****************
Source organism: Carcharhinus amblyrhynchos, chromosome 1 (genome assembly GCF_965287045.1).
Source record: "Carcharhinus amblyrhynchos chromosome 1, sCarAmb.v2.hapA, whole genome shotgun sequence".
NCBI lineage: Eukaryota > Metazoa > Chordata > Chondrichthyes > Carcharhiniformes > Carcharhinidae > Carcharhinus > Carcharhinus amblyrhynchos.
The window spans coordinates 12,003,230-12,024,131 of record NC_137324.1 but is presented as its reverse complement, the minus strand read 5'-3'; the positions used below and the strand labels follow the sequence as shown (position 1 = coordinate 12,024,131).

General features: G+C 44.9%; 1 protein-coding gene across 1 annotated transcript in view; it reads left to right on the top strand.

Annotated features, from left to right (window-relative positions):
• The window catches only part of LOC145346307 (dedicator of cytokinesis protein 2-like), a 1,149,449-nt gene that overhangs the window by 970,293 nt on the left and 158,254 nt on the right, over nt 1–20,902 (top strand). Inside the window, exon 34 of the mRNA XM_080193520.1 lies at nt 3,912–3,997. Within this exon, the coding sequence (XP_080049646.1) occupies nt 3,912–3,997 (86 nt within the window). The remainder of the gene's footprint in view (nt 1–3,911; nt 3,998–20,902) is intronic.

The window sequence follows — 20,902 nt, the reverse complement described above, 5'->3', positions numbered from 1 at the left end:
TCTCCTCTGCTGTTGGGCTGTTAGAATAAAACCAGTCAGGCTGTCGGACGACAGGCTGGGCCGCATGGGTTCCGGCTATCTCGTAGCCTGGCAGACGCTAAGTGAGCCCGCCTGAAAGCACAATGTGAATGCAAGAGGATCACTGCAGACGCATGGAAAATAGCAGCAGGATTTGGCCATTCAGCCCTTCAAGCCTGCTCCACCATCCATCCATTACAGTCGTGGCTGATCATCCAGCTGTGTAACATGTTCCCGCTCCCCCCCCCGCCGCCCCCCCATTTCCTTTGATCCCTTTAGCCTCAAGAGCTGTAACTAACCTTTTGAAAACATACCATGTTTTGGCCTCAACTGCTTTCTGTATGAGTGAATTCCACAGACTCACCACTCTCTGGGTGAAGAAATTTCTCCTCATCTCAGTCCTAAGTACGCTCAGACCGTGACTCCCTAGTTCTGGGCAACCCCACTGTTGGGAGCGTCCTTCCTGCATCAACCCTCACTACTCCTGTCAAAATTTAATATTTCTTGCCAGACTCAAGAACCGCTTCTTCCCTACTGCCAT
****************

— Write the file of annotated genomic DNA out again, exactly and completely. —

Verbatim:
Source organism: Carcharhinus amblyrhynchos, chromosome 1 (genome assembly GCF_965287045.1).
Source record: "Carcharhinus amblyrhynchos chromosome 1, sCarAmb.v2.hapA, whole genome shotgun sequence".
NCBI lineage: Eukaryota > Metazoa > Chordata > Chondrichthyes > Carcharhiniformes > Carcharhinidae > Carcharhinus > Carcharhinus amblyrhynchos.
The window spans coordinates 12,003,230-12,024,131 of record NC_137324.1 but is presented as its reverse complement, the minus strand read 5'-3'; the positions used below and the strand labels follow the sequence as shown (position 1 = coordinate 12,024,131).

General features: G+C 44.9%; 1 protein-coding gene across 1 annotated transcript in view; it reads left to right on the top strand.

Annotated features, from left to right (window-relative positions):
• The window catches only part of LOC145346307 (dedicator of cytokinesis protein 2-like), a 1,149,449-nt gene that overhangs the window by 970,293 nt on the left and 158,254 nt on the right, over nt 1–20,902 (top strand). Inside the window, exon 34 of the mRNA XM_080193520.1 lies at nt 3,912–3,997. Within this exon, the coding sequence (XP_080049646.1) occupies nt 3,912–3,997 (86 nt within the window). The remainder of the gene's footprint in view (nt 1–3,911; nt 3,998–20,902) is intronic.

The window sequence follows — 20,902 nt, the reverse complement described above, 5'->3', positions numbered from 1 at the left end:
TCTCCTCTGCTGTTGGGCTGTTAGAATAAAACCAGTCAGGCTGTCGGACGACAGGCTGGGCCGCATGGGTTCCGGCTATCTCGTAGCCTGGCAGACGCTAAGTGAGCCCGCCTGAAAGCACAATGTGAATGCAAGAGGATCACTGCAGACGCATGGAAAATAGCAGCAGGATTTGGCCATTCAGCCCTTCAAGCCTGCTCCACCATCCATCCATTACAGTCGTGGCTGATCATCCAGCTGTGTAACATGTTCCCGCTCCCCCCCCCGCCGCCCCCCCATTTCCTTTGATCCCTTTAGCCTCAAGAGCTGTAACTAACCTTTTGAAAACATACCATGTTTTGGCCTCAACTGCTTTCTGTATGAGTGAATTCCACAGACTCACCACTCTCTGGGTGAAGAAATTTCTCCTCATCTCAGTCCTAAGTACGCTCAGACCGTGACTCCCTAGTTCTGGGCAACCCCACTGTTGGGAGCGTCCTTCCTGCATCAACCCTCACTACTCCTGTCAAAATTTAATATTTCTTGCCAGACTCAAGAACCGCTTCTTCCCTACTGCCAT